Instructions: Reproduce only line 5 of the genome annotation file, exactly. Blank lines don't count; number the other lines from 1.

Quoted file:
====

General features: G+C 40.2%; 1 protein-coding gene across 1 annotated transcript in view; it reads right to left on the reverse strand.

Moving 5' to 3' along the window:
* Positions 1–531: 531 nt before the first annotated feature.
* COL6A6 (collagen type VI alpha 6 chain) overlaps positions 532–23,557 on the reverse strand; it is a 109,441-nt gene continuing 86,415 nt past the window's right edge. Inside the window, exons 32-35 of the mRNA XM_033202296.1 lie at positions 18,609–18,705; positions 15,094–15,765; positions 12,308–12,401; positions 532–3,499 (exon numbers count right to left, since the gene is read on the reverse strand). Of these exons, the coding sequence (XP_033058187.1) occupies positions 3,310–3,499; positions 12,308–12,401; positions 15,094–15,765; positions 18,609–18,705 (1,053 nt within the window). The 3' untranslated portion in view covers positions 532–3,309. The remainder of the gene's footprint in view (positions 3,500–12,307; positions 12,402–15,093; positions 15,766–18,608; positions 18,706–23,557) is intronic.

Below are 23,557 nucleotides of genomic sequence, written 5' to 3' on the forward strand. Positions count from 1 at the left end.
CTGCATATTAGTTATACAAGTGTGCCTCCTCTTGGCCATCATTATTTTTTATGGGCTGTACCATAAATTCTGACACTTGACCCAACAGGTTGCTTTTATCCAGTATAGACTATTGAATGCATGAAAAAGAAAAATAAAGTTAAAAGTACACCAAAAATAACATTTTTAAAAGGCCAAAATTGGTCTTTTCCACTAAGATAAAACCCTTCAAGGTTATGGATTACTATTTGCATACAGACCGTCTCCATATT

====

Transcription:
Below are 23,557 nucleotides of genomic sequence, written 5' to 3' on the forward strand. Positions count from 1 at the left end.